Installing and configuring Exim and Courier are very straightforward thanks to the quality of the packages that come with Ubuntu. It is possible that, if you have a new Ubuntu system, it already has a version of Exim installed. However, you'll want to use a specific version of Exim that contains features for content scanning. Here are the installation steps:
1. Start by installing this particular Exim package:
$ sudo apt-get install exim4-daemon-heavy
2. You need to change a few configuration options from the defaults. Run the following command:
$ sudo dpkg-reconfigure —priority=medium exim4-config
You are asked a number of questions. Here's how to answer them:
General type: Select "Mail sent by smarthost; received via SMTP or fetchmail" if you need to send all of your outgoing mail through a server at your Internet service provider. Otherwise, select "Internet site; mail is sent and received directly using SMTP."
Mail name: Enter the name of your mail server here.
IP addresses: Clear this box (or leave it empty if it is already so) so that Exim will listen on all local IP addresses.
Destinations to accept mail for: Enter any domains that your server will be accepting mail for. Be sure to separate them with colons, and not commas or spaces.
Domains to relay for: Enter the names of any domains that your machine will relay mail for, meaning that it can receive mail from them but then passes it on. In most cases, you will not want to enter anything here.
Machines to relay for: Enter the IP address ranges of any client machines that you want your server to accept mail from. Another (safer) option is to leave this empty and require clients to authenticate using SMTP authentication. SMTP authentication is best performed over an encrypted connection, so this process is described in the security section at the end of this chapter.
Rewrite headers: Select Yes if you want to hide the local mail name in outgoing mail by rewriting the From, Reply-To, Sender, and Return-Path values to a selected system name in outgoing mail. If Yes, you must then set the visible domain name for local users.
Split configuration into small files: Selecting Yes causes Exim to split configuration files into about 50 smaller files (instead of one big one) in the /etc/exim4/conf.d directory. Otherwise, the /etc/exim4/exim4.conf.template file is used as a single, monolithic file.
3. This configuration uses Maildrop for local mail delivery. Maildrop can deliver messages to the Maildir-style folders that Courier is expecting, and can also handle basic sorting and filtering (as described in the "Configuring Mail Clients" section). This package is not installed by default, so install it as follows:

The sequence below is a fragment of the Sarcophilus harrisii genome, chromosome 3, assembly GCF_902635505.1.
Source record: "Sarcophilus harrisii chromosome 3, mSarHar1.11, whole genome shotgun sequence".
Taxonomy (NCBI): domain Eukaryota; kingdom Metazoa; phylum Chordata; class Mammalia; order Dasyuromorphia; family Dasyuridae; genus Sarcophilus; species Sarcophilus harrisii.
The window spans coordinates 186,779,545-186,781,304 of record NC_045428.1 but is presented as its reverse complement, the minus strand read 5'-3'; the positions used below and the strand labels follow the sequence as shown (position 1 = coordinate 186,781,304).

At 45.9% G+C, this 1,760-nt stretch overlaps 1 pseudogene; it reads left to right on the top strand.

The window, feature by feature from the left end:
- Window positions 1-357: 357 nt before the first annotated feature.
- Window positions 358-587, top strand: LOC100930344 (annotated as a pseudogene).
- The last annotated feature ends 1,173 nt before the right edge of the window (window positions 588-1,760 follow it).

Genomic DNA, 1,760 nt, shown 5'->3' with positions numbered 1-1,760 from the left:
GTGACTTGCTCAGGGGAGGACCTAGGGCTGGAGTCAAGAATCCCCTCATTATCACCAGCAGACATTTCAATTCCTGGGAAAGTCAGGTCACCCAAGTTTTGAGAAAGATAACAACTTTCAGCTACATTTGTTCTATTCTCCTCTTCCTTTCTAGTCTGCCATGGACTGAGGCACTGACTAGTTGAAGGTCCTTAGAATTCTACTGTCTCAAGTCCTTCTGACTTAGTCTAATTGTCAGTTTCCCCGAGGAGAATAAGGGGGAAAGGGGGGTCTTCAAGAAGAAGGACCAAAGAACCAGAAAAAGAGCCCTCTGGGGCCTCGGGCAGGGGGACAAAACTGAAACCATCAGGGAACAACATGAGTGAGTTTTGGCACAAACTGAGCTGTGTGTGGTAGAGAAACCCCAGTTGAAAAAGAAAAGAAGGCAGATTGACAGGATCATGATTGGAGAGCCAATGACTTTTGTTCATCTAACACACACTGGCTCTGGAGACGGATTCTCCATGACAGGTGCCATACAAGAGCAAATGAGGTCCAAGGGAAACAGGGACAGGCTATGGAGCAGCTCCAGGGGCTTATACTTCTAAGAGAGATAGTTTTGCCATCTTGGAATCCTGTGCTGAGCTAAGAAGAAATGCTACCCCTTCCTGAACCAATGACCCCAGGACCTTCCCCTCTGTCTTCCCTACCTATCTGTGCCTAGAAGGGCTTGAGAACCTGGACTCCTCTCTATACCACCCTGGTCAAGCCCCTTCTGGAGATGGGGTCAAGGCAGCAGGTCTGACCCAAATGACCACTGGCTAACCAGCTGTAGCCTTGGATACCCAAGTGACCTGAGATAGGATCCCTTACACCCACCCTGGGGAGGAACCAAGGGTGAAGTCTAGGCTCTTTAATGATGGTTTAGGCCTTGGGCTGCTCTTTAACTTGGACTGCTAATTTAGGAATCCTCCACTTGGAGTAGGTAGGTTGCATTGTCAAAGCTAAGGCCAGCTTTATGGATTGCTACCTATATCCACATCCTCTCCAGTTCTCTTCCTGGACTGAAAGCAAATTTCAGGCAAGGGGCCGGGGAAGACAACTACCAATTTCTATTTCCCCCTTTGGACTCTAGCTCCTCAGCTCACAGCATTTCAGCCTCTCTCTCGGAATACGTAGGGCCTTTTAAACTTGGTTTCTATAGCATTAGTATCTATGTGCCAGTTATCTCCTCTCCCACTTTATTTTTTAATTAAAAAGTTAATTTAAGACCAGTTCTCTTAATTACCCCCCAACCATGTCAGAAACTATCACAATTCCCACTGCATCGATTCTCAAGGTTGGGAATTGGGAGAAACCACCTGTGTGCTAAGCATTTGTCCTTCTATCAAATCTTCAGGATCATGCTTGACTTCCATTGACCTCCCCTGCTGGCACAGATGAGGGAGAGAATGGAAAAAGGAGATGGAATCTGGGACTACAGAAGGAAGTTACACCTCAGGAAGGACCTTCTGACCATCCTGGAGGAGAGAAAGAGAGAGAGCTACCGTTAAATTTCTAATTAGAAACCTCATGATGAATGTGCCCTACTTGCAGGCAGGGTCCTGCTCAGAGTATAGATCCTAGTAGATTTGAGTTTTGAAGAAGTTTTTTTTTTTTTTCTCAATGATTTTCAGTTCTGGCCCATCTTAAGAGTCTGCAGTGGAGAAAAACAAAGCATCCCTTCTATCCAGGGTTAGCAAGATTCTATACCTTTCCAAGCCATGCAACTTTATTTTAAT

$ sudo apt-get install maildrop
4. Create Maildir mail directories for every user already on the system. This step must be performed for every user that is already on the system, and must be run as the user because running this command as root will result in Maildrop being unable to write to the folders:
$ maildirmake.maildrop $HOME/Maildir $ maildirmake.maildrop -f Trash $HOME/Maildir
5. Create mail directories under /etc/skel . The contents of /etc/skel will be copied to the home directories of any new accounts that you create after the setup is completed:
$ sudo maildirmake.maildrop /etc/skel/Maildir $ sudo maildirmake.maildrop -f Trash /etc/skel/Maildir
6. Configure Maildrop to deliver to the Maildir folders instead of mbox files stored in /var/ spool/mail. Use your favorite text editor to edit /etc/maildroprc and uncomment this line at the end of the file:
7. Exim needs to be configured to deliver messages using Maildrop. Use your preferred text editor to open /etc/exim4/update-exim4.conf.conf and change the dc_localdelivery line at the end of the file to read as follows:
8. Tell Exim to load the most recent configuration change: $ sudo invoke-rc.d exim4 reload
9. Install Courier IMAP and Courier POP:
$ sudo apt-get install courier-imap courier-pop
10. Select "no" when asked whether or not the installer should create directories for Web-based administration.
Your system should now be capable of receiving messages. You should also be able to connect to your server using a mail client such as Thunderbird or Evolution. This is a good time to test mail delivery, even if you're planning to follow the directions in the next section to enable virus and spam filters later. More information about configuring a mail client to connect to your server can be found in the "Configuring Mail Clients" section later in this chapter.
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